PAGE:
Sahara updates in the OpenStack Juno release
The OpenStack Juno release includes several new features for the Sahara project, including the following:
Two new provisioning plugins and the Cloudera Hadoop Distribution plugin are included.
Provisioning and EDP engines have been enhanced to support more cluster setups and job types.
Swift authorization offers better security.
The Sahara UI has been incorporated into the OpenStack Dashboard project.
Support for running in distributed mode is in alpha state.
Other updates are also available.
The Apache Spark plugin enables Spark jobs to execute on top of Hadoop clusters. The plugin uses the same Hadoop distribution as the Cloudera plugin but with a different EDP engine. It supports Spark 0.9.1 and 1.0.0 installations.
The Vanilla plugin can now install Hadoop 2.4.1. Hadoop 2.3.0 is now deprecated; however, all existing clusters continue to operate normally.
The Cloudera Hadoop Distribution plugin allows Hadoop clusters setup using Cloudera Manager. Sahara installs Cloudera Manager 5, which then provisions Hadoop 2.3.0 to VMs.
The plugin can perform all kind of operations, including cluster scaling and running EDP jobs.
New EDP engines in Sahara allow it to execute new EDP job types, such as:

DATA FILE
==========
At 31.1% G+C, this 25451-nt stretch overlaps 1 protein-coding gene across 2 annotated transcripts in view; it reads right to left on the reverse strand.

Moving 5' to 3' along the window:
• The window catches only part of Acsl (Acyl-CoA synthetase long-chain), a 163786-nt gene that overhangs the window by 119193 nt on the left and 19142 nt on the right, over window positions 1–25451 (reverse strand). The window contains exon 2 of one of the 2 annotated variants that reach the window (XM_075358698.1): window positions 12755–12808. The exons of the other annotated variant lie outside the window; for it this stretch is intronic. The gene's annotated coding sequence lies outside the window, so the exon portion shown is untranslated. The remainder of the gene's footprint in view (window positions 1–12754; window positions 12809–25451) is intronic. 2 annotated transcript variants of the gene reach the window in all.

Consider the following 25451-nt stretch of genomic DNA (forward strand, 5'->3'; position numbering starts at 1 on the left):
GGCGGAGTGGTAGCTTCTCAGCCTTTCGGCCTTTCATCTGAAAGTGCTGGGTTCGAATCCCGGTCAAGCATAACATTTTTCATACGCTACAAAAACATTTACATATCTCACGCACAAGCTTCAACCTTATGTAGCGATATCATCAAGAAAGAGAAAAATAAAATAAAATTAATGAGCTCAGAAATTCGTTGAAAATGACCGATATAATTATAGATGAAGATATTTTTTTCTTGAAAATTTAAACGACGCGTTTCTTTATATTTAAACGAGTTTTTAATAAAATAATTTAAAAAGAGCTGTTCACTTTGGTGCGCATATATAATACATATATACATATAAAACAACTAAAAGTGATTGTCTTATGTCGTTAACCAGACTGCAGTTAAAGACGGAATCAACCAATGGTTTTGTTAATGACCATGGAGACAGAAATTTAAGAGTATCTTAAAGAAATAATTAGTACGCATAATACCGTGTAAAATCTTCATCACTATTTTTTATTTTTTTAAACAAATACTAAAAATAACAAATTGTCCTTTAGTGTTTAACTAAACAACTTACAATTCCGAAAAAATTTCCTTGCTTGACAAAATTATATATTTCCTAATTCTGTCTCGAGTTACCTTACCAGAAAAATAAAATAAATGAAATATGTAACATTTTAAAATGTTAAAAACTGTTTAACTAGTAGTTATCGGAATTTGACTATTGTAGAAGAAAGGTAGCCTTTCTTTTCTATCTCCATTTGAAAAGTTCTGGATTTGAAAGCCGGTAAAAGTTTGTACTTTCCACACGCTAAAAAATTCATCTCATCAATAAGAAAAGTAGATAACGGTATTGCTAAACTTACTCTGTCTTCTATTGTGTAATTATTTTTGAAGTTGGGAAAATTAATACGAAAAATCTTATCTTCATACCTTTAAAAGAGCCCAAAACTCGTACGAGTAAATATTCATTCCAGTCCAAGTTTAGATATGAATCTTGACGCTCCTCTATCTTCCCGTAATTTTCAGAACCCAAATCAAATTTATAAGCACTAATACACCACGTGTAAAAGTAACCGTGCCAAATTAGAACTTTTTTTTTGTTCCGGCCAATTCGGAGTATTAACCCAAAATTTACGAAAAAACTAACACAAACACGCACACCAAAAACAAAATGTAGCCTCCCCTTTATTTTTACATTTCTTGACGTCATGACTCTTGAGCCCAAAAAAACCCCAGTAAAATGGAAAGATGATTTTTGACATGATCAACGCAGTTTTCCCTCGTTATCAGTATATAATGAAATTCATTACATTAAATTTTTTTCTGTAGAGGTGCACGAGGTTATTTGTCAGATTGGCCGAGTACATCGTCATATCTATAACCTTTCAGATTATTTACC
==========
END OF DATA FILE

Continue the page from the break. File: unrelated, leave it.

Oozie workflow engine - responsible for MapReduce, Pig, Hive, and Streaming jobs
Spark engine - executes Spark jobs on the clusters provisioned with a new Apache Spark plugin
Swift authorization improvement
The Swift authorization mechanism no longer requires storing credentials internally, which was a noted security concern. Keystone trusts are now used for Swift authorization.
The Sahara UI has been incorporated in the OpenStack Dashboard project. All panels are now available under the Project tab in the Data Processing section. This migration simplifies the Sahara deployment process, eliminating the need to customize the OpenStack Dashboard with Sahara’s panels.
Horizon has adopted Bootstrap 3 to improve the appearance of all the Sahara UI tables.Workflows and detail views have been updated.
Support for running in distributed mode
Sahara now has alpha support for running in distributed mode. Two process types can run on separate OpenStack nodes. The API process serves HTTP requests and builds the tasks for the engine. The engine process actually executes the tasks and reports back to the API. Distributed mode allows as many APIs and engines as needed per OpenStack cloud.
The all-in-one entry point has been renamed to a more descriptive sahara-all, which is still recommended.
Sahara now supports more flexible configurations depending on the cloud installation, such as:
Regions support - If OpenStack is running in a multi-region mode, you can configure Sahara to operate inside a specific region.
Ceilometer integration - Sahara sends notifications each time the Cluster changes state.
Security Groups support - Sahara can now set up a security group for instances in a node group. You can use an existing security group or create a new one.
Anti-affinity - The internal implementation now uses the Server Groups API. The change should not be visible from the user’s perspective as the mechanism is used for new clusters. The clusters created with Icehouse Sahara will continue to operate normally.